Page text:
I didn’t choose that buffer. But then again, I didn’t choose any of the privileges I get because of my skin color. That’s what privilege is. I’m given it automatically. And since it doesn’t make me visibly suffer (I say visibly because I think privileged groups do suffer, just not as obviously as the non-privileged groups), I benefit from the privilege of not having to be aware of my privilege.
White privilege is not easy to recognize. Even though I had already gone through a painful awakening to the fact that I have White privilege, I still failed to see how far it extended—even into the very framework of my understanding of history. It’s not just that I don’t know about key African American people and events. I’ve been led to believe that White people, like Lincoln, were also the saviors and that the White account was the important line of history to follow.
White people can never be the saviors in this story though.
Just as straight people cannot be the saviors in the fight for gay rights or men the saviors in the fight for women’s rights.
It’s not heroic to give up power that isn’t yours to begin with. It’s humane.
That’s not saying they can’t be allies, but the heroes—the real heroes—are the ones who lived through the subjugation. In the case of African Americans, the heroes are the people who survived being ripped from their homelands, packed into boats like corpses, and sold on another continent to masters who would strip them of every human right—including the right to life—without repercussions, but who, nonetheless, refused to buy the bullshit that they were less than human.
As a White woman, I don’t even feel like I have that much that I can legitimately say about this topic—especially in my current state of ignorance.
But I’m sick of hearing Lincoln praised to high heaven while it is next to impossible to find a children’s book that features a Black protagonist on the front cover without being about Africa, Civil Rights, or slavery (Seriously, the next time you go into a bookstore, or even go online, see how many books you find with non-white protagonists that stray away from those three “acceptable” topics.) I’m sick of Martin Luther King, Jr., Day going by with barely a sound, but watching grown White men reenact the Civil War every year. I’m ashamed of the fact that a book written by a White woman fictionalizing the way she imagines Black servants were treated (through the eyes of a White protagonist, to boot) makes it onto the bestseller list for almost a year while a biographical book about the exact same topic is ignored. I’m fed up with the way my race still tries to erase Black History by trying to paint themselves as the good guys.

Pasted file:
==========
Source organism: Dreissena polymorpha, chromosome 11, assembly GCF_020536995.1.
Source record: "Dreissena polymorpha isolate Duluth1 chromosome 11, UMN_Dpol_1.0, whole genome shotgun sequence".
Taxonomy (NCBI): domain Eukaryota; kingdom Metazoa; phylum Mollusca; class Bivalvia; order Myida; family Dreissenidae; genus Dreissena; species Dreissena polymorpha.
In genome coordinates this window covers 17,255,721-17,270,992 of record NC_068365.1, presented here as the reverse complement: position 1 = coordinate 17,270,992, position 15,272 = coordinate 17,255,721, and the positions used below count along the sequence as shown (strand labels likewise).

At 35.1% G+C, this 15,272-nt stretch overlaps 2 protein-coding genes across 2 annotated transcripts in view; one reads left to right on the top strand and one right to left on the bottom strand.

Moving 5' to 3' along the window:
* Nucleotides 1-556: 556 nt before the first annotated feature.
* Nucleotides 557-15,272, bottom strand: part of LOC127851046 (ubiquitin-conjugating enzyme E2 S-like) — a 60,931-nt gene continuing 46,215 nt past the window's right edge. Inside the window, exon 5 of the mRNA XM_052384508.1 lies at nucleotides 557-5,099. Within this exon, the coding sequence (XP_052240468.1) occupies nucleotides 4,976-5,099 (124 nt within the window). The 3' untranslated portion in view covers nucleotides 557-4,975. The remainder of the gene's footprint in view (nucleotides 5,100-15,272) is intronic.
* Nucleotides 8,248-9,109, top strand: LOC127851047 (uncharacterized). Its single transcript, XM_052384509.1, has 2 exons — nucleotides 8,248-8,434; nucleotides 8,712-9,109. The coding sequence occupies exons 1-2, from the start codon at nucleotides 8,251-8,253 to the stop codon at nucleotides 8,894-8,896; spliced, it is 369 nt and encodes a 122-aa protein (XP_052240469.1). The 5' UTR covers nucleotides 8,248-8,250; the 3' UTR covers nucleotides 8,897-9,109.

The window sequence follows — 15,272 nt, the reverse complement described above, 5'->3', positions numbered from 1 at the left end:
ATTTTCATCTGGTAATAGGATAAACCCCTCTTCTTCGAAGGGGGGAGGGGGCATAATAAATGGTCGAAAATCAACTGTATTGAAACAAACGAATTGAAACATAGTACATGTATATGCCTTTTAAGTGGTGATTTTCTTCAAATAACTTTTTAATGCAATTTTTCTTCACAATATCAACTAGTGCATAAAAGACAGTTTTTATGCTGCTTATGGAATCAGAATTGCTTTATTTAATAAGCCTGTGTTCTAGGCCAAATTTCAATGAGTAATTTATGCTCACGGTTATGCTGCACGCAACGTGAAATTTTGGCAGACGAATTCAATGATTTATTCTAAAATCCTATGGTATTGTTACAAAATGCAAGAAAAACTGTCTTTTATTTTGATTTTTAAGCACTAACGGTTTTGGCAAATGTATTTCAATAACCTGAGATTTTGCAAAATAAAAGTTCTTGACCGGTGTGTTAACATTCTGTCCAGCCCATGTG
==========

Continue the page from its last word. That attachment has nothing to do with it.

I’m not responsible for the education I received as a child, but I am responsible for my education now. It’s hard learning to admit that I’ve been taught to look down on Black history. Admitted ignorance is vulnerable. And publicly talking about my shame is anything but fun.
Normally when I rant, I rant about something someone else did to provoke my ire. Today, I’m ranting as much at myself as I am at others.
But humility often sets the stage for amazing journeys. By being willing to admit my ignorance and take the steps to be responsible for my adult education, I’m learning about some of the most amazing people I’ve ever read about—people I wish I could have known. I’m learning, for the first time, that Black history is for me too. It includes a history of White shame, but it also includes a history of incredible Americans who overcame staggering odds.
And while my privilege might have taught me that this omitted history wasn’t important but rather superfluous to the history in text books; I have actually learned just the opposite. These are people who, in fighting for their own freedom, fought for the freedom of all because the fight for freedom and equality is the same fight, whether fought over gender, race, religion, sexuality, or socio-economic status. These are heroes and role models that everyone should know about. These are my heroes.